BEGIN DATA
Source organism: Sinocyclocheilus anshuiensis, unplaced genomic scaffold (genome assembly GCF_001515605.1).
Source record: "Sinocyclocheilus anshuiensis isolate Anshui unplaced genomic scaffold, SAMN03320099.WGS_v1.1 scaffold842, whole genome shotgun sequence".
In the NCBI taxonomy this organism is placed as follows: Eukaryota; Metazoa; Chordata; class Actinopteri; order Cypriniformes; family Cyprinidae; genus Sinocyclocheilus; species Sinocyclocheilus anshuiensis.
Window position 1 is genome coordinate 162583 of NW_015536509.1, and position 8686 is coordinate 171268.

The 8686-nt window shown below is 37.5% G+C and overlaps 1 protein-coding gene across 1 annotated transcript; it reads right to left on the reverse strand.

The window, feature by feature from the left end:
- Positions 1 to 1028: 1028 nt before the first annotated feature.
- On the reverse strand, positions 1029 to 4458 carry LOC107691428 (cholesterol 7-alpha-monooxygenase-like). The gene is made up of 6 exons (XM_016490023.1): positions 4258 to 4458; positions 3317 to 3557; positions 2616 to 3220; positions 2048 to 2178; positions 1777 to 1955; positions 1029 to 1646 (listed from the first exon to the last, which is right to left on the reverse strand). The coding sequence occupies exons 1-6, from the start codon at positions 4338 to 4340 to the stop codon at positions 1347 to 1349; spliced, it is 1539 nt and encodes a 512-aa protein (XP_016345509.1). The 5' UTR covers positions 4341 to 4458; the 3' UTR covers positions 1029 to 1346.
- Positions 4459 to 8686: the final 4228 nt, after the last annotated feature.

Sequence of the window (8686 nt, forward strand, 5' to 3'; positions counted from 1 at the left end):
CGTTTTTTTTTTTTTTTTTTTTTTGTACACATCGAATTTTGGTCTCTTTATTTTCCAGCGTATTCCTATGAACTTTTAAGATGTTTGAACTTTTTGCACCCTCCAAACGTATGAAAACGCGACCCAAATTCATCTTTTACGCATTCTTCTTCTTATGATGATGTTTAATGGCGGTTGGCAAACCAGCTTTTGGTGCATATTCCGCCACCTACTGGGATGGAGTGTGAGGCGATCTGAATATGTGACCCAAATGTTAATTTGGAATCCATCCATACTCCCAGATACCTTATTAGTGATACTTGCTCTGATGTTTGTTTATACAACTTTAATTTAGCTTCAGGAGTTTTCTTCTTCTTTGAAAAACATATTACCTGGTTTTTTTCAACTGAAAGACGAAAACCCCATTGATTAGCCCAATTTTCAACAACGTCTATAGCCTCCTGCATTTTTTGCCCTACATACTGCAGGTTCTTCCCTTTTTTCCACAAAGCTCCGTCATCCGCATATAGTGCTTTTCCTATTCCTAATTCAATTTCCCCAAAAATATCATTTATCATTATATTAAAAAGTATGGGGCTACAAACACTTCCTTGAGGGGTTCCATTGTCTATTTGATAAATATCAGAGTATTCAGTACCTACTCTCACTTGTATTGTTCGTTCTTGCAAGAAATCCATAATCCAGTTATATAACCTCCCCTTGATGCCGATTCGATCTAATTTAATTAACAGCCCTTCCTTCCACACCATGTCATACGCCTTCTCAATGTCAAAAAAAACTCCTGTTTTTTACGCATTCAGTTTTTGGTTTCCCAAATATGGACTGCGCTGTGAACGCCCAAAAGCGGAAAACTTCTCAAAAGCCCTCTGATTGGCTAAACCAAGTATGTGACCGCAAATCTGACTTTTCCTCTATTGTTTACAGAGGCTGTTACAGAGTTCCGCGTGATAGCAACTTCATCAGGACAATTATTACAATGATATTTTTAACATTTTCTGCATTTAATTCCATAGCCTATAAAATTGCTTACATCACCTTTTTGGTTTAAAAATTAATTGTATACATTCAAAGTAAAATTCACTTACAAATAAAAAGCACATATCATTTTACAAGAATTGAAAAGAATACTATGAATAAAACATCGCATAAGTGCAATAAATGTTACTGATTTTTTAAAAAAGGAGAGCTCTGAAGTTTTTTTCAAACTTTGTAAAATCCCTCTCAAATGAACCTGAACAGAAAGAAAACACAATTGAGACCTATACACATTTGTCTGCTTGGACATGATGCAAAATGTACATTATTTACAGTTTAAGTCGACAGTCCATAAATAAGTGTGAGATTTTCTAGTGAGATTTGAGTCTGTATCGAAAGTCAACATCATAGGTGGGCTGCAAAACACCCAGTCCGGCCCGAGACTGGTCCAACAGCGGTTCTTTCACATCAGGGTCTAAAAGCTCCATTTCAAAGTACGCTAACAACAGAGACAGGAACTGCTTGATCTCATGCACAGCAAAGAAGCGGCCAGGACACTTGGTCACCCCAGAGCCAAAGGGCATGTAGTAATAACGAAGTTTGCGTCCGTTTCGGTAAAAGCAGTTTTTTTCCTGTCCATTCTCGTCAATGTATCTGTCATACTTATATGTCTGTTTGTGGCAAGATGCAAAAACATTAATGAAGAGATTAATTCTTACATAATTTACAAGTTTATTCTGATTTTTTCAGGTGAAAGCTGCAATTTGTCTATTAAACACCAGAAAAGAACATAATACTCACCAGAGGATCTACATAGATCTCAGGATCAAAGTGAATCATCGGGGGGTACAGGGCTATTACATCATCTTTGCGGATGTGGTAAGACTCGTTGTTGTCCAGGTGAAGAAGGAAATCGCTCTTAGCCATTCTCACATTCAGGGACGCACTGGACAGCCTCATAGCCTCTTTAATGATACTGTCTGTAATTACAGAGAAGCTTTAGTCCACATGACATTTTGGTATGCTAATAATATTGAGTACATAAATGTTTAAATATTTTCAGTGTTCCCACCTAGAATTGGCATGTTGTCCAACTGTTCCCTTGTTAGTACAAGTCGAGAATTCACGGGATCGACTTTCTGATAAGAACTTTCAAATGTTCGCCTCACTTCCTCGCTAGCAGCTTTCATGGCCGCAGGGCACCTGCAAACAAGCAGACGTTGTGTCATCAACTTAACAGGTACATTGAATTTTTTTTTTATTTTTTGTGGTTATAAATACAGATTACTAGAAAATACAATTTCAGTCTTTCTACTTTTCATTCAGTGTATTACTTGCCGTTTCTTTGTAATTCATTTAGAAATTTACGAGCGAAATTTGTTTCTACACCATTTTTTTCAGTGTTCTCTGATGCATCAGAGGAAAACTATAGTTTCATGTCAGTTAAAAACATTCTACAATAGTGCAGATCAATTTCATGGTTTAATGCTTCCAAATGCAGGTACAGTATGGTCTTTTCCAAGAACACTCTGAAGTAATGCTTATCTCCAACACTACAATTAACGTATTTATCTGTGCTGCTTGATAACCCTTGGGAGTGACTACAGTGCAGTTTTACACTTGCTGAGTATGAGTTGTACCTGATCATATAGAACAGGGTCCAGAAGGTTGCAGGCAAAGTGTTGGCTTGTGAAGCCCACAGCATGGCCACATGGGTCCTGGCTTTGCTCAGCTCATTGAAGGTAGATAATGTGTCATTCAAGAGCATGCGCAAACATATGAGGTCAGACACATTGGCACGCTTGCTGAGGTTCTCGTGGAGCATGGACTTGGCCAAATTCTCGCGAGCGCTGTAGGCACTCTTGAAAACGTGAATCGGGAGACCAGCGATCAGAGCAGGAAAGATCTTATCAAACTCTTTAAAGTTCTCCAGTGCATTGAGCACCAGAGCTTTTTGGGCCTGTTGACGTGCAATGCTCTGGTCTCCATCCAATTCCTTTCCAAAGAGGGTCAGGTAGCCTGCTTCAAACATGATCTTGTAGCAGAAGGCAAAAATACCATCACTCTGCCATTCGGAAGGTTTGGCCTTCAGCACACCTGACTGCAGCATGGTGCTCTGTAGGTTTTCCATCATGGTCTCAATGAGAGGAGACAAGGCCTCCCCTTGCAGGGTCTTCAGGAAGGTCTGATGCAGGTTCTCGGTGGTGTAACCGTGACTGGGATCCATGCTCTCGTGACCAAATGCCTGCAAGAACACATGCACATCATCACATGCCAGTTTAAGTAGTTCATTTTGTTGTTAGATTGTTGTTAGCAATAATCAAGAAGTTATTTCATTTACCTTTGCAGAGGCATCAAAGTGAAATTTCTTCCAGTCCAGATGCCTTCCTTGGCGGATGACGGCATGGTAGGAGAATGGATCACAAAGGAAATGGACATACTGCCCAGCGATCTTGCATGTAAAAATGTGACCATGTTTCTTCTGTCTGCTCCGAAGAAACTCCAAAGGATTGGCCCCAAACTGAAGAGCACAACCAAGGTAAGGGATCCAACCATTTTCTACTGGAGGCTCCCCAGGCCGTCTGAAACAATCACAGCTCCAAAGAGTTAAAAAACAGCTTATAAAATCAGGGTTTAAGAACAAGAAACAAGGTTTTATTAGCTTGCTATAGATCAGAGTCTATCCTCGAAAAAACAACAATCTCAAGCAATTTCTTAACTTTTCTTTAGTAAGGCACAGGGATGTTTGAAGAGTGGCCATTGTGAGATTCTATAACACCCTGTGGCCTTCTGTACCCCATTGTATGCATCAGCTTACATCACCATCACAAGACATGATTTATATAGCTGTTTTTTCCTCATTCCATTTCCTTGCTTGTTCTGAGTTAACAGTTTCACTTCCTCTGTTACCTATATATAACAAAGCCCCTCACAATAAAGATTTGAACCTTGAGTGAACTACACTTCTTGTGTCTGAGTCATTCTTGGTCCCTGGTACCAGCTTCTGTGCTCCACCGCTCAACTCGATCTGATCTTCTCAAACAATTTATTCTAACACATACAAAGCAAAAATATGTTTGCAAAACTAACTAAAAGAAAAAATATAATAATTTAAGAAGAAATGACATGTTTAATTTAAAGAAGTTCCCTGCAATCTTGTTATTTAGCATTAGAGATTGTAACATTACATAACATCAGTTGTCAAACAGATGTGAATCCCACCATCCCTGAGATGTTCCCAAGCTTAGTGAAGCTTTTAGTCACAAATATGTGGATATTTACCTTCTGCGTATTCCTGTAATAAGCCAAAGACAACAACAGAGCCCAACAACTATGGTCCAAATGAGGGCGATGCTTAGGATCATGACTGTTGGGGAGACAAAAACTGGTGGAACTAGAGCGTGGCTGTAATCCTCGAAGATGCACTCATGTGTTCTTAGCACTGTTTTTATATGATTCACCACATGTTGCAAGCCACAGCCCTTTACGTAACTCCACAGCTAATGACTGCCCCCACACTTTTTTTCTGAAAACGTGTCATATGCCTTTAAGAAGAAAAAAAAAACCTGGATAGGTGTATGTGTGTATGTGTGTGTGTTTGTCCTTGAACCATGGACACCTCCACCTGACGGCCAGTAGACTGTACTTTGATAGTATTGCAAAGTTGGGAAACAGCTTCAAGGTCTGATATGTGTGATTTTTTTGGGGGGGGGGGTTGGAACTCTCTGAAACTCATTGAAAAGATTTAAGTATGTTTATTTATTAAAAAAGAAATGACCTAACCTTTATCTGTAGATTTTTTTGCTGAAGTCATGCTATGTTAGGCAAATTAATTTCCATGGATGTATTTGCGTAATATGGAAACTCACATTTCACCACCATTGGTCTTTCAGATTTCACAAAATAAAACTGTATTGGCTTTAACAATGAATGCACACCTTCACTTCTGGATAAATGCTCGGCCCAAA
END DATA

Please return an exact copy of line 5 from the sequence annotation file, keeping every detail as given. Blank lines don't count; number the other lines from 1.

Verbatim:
The 8686-nt window shown below is 37.5% G+C and overlaps 1 protein-coding gene across 1 annotated transcript; it reads right to left on the reverse strand.